Summer Internship at the Kluge-Rhue

 

Summer Internship at the Kluge-Rhue

Author: Imani Williford

Summer Curatorial Research Project in Indigenous Arts at the University of Virginia

As a part of The Leadership Alliance’s Undergraduate Summer Research program, I had the opportunity to participate in the Mellon Indigenous Arts Initiative Internship Program for eight weeks in order to study Indigenous art and increase my curatorial experience. Under the tutelage of Dr. Henry Skerritt, curator of the Kluge-Rhue Aboriginal Art Collection and Dr. Adriana Greci Green, Curator of the Indigenous Arts of the Americas at the Fralin Museum of Art at University of Virginia, me and four other students curated a full scale exhibition of Aboriginal Art at the Kluge-Ruhe Aboriginal Art Collection of the University of Virginia.

I worked with four out of the 26 pieces that the Kluge-Ruhe had recently acquired as a gift from Stephen and Agatha Luczo. Despite having no experience with Aboriginal Art, my prior knowledge from HAA courses and undergraduate research, made me well aware of the history of how museums and the disciple of History of Art treat’s Art by marginalized groups. The three main questions guiding my curatorial process were: What is Aboriginal Art? How do I approach it? And what did I want my audience to learn? The answers to my questions came after six weeks of research.

I determined that Aboriginal Art is a presence of each artist’s respective homeland and their active engagement with memories of sites they left behind. While my approach was to rooted in the idea that despite displacement, colonization and the western hierarchy of art, Aboriginal Art should be approached as being active in time, by understanding and paying attention to the artistic technique and subject matter of the artists and Art. After grasping my understanding and approach to Aboriginal Art, I wanted my audience to learn that Aboriginal art is not a record of the past but a living expression that constantly participates with time by upholding and utilizing the power of experience from of time.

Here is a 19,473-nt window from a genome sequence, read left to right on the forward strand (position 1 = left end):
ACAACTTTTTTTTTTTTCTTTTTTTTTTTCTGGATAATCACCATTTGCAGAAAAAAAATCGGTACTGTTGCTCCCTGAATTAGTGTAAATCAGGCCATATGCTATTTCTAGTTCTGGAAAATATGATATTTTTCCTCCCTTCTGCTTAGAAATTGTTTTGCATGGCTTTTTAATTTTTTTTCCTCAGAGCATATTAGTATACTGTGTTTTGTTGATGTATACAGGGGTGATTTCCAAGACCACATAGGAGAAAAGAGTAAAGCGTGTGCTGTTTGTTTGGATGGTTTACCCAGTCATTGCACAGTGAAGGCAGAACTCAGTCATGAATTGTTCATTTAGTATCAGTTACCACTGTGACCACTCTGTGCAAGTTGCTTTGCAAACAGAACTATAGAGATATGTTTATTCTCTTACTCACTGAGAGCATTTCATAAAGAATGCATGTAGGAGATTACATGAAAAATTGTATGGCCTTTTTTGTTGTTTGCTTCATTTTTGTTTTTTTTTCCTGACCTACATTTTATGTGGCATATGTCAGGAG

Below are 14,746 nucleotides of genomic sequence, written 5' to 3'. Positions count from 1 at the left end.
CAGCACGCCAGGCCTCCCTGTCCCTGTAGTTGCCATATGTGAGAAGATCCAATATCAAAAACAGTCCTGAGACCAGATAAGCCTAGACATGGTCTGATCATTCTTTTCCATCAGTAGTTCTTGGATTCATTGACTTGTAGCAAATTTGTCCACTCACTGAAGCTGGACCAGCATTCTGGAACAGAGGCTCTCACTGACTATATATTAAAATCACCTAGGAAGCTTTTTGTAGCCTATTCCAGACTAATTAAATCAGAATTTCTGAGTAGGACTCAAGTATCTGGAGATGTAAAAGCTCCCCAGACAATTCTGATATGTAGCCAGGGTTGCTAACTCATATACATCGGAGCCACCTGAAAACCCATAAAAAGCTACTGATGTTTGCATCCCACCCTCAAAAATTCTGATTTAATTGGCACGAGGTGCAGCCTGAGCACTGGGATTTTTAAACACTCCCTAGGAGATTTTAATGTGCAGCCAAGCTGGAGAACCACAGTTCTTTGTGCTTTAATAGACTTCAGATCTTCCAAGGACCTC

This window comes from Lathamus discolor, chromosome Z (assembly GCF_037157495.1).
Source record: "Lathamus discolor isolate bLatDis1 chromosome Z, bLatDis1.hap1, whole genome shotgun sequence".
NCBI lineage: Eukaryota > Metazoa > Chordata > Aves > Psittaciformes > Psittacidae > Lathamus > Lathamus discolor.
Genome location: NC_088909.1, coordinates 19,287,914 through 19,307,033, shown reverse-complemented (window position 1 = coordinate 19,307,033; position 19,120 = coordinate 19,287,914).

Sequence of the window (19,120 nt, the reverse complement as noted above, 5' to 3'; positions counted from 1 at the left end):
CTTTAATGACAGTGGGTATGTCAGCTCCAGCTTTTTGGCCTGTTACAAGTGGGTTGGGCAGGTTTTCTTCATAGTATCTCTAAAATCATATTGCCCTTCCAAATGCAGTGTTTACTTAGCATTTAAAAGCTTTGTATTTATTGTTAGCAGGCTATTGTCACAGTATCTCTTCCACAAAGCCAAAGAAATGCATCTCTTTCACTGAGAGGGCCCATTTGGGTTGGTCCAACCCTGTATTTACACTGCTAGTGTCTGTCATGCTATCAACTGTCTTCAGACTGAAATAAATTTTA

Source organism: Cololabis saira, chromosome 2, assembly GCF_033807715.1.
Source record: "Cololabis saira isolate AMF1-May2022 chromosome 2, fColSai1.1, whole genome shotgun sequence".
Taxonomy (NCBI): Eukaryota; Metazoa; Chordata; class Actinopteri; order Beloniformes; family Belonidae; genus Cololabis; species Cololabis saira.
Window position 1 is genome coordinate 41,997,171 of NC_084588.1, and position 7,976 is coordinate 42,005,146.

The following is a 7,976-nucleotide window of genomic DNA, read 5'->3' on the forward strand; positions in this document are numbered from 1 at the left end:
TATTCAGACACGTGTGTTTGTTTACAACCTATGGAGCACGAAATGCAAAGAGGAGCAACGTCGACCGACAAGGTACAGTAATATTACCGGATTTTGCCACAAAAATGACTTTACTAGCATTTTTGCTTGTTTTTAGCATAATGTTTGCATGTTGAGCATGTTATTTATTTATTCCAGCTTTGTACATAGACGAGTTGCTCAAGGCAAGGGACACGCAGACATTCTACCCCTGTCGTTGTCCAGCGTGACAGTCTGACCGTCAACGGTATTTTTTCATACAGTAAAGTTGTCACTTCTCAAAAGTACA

Over the course of the program I was able to answer these questions through: conducting independent research, collaborating with my fellow undergraduate colleagues to create panels, labels, and titles and mock exhibitions, conducting field work by taking field trips to Virginia area museums, giving tours and talks to visitors and contributing an essay based on the artists and works that I studied over the course of the program which was included in a published exhibition catalog. Additionally, before the opening of the exhibit, some of my colleagues and I were interviewed by Australian Broadcasting Company’s Brooke Wylie, to talk about the works in the exhibit and our experience as curators. After six and a half weeks of preparation the exhibition, Song’s Of A Secret Country, opened at the Kluge-Ruhe.

The program fully concluded about a week after our exhibition with The Leadership Alliance’s annual summer undergraduate research conference in Harford, Connecticut, at the Connecticut Convention Center. At the conference my colleagues and I individually presented our findings and curatorial process to fellow undergraduate researchers, professors, mentors, Leadership Alliance alumni, and faculty of participating Leadership Alliance schools. Overall the experience of curating an exhibition and presenting at a conference provided a deeply rewarding experience that has broadened and bolstered my future plans for continuing my studies in the History of Art.

Categories: 
  • Academic Interns
  • Undergraduate Work
  • Collecting Knowledge Pittsburgh